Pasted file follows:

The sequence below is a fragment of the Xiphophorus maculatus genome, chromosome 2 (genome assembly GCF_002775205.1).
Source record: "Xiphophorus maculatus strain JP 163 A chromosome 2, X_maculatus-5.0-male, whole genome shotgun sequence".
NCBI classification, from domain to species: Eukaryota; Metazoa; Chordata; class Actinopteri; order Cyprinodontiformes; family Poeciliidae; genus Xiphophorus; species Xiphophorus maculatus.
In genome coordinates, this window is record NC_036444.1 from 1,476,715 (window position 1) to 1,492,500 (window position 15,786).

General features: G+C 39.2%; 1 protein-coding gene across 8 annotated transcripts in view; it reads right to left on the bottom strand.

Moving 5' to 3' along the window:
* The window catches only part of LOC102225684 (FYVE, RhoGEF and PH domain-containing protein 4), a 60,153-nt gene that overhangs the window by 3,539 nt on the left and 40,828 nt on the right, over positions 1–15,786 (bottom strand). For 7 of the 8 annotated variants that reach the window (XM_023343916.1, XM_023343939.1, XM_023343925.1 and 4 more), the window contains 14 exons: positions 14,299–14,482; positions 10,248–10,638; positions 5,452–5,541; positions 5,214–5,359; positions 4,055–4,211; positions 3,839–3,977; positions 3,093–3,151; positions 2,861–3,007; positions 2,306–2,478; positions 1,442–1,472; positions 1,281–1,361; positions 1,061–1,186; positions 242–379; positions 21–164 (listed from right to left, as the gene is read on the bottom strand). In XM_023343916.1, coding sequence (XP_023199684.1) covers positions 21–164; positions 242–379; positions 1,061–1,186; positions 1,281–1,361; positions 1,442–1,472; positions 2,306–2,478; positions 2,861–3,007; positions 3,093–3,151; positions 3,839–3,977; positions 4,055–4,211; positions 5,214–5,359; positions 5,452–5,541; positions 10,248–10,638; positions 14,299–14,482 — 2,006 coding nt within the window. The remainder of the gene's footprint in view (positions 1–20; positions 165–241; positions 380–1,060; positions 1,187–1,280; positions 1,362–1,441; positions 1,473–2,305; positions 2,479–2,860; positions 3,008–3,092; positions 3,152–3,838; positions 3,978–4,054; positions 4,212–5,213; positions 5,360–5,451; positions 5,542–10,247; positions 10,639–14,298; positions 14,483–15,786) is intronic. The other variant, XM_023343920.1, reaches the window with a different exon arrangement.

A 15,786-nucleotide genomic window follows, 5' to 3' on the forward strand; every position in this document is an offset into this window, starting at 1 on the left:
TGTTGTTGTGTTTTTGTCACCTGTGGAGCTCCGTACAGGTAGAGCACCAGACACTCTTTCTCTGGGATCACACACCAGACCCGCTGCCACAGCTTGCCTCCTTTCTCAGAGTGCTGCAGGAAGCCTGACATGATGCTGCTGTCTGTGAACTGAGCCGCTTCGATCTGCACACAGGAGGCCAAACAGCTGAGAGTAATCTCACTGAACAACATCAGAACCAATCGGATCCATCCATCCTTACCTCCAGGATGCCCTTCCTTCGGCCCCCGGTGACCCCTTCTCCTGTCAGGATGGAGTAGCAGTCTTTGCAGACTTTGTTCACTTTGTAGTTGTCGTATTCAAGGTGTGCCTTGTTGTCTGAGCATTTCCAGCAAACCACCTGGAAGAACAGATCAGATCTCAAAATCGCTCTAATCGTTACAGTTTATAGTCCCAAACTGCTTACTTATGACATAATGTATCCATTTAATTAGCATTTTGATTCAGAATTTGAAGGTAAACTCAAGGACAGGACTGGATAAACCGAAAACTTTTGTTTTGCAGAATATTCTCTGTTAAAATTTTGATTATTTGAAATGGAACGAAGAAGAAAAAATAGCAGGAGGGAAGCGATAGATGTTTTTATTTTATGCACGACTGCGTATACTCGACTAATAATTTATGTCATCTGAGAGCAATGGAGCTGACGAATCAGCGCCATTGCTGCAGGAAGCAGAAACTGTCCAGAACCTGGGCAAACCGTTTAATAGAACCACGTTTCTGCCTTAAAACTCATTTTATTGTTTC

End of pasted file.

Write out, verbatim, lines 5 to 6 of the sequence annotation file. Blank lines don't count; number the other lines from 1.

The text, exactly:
General features: G+C 39.2%; 1 protein-coding gene across 8 annotated transcripts in view; it reads right to left on the bottom strand.

Moving 5' to 3' along the window: